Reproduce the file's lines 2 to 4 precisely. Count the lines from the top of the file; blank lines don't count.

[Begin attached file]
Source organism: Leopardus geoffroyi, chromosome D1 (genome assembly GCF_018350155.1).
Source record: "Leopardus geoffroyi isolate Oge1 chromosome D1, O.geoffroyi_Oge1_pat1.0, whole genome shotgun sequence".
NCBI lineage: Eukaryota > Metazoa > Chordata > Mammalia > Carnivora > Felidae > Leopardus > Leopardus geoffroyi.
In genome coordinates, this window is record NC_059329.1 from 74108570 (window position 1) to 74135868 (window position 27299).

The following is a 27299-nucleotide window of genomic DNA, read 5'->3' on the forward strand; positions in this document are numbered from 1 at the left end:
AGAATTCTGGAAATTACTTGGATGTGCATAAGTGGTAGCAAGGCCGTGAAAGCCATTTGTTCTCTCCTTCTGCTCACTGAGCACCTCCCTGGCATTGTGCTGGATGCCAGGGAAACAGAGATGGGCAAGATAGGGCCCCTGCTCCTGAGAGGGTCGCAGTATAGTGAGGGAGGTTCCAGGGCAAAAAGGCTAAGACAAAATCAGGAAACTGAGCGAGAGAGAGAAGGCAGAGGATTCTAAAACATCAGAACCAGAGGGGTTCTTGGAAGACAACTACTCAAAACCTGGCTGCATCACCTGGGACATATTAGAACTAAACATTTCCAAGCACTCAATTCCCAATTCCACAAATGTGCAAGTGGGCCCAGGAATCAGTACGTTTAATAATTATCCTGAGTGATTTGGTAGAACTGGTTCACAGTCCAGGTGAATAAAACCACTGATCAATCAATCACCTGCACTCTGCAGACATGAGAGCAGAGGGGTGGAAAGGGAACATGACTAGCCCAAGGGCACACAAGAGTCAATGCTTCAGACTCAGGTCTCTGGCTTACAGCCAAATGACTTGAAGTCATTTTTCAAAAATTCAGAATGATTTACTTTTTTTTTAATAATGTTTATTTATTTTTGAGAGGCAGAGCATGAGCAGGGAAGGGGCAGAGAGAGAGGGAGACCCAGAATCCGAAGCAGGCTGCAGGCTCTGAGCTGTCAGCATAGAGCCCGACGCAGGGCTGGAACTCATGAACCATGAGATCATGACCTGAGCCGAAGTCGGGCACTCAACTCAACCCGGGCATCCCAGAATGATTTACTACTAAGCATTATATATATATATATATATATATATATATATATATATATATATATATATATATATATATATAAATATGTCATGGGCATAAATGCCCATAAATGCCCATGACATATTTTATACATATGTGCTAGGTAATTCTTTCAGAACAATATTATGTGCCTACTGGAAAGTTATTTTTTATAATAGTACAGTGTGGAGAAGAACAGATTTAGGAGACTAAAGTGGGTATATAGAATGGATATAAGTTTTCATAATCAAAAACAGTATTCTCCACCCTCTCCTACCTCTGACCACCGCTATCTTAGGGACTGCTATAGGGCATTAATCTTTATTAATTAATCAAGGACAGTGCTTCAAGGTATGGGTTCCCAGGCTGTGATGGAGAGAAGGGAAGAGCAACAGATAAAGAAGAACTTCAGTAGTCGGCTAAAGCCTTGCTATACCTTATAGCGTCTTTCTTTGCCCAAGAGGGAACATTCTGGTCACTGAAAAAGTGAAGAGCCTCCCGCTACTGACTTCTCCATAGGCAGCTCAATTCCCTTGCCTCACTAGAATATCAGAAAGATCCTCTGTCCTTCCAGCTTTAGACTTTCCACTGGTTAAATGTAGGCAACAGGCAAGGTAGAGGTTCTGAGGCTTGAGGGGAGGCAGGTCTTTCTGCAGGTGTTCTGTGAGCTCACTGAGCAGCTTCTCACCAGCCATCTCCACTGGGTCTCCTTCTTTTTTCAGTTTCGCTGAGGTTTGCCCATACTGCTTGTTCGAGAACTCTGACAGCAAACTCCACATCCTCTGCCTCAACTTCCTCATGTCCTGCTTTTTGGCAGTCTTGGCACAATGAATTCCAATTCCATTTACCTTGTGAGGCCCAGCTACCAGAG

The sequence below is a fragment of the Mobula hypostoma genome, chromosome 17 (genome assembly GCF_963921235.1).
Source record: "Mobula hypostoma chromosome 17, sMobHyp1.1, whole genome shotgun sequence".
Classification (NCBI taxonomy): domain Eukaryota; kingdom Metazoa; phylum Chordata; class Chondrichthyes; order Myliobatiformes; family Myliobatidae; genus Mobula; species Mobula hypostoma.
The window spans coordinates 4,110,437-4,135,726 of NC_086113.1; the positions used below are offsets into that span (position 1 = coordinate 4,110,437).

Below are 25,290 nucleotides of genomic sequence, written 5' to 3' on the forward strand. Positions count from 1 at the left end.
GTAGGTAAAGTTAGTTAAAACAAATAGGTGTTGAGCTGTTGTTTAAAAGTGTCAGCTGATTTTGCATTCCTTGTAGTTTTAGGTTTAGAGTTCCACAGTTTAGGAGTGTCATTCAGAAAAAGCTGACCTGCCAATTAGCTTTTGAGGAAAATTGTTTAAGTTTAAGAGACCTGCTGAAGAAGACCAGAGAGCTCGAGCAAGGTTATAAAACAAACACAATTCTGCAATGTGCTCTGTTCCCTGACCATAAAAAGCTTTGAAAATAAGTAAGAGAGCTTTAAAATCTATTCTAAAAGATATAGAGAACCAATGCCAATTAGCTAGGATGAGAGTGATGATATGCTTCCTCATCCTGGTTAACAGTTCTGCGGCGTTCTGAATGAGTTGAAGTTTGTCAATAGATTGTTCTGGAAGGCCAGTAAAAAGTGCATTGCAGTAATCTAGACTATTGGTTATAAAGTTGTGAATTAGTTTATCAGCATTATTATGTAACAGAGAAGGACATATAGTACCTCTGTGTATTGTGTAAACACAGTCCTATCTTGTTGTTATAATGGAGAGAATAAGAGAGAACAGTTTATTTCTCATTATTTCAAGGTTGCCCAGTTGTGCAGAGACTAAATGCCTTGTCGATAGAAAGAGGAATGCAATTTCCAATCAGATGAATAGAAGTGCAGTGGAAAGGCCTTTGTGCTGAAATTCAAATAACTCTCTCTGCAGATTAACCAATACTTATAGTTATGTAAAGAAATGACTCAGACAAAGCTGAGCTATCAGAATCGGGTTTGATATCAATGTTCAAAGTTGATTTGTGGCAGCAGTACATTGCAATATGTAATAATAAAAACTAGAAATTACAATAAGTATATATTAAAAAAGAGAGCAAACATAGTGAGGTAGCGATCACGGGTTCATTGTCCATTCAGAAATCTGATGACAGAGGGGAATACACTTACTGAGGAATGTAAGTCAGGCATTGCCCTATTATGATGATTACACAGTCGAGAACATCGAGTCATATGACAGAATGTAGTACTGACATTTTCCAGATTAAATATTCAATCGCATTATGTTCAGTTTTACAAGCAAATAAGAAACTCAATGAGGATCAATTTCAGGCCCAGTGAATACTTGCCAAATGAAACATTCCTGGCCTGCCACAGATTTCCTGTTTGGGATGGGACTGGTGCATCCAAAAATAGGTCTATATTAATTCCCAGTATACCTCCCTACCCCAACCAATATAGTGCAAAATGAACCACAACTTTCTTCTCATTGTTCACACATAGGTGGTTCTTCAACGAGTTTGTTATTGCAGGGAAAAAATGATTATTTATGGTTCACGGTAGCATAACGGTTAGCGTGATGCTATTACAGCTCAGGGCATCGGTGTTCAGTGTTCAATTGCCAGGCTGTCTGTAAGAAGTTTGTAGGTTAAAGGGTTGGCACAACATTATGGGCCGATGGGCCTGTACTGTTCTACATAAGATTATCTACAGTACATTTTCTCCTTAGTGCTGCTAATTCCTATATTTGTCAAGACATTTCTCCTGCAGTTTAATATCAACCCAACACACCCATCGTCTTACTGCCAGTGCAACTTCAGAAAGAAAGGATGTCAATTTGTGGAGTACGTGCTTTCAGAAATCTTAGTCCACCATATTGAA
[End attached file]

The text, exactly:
Source record: "Leopardus geoffroyi isolate Oge1 chromosome D1, O.geoffroyi_Oge1_pat1.0, whole genome shotgun sequence".
NCBI lineage: Eukaryota > Metazoa > Chordata > Mammalia > Carnivora > Felidae > Leopardus > Leopardus geoffroyi.
In genome coordinates, this window is record NC_059329.1 from 74108570 (window position 1) to 74135868 (window position 27299).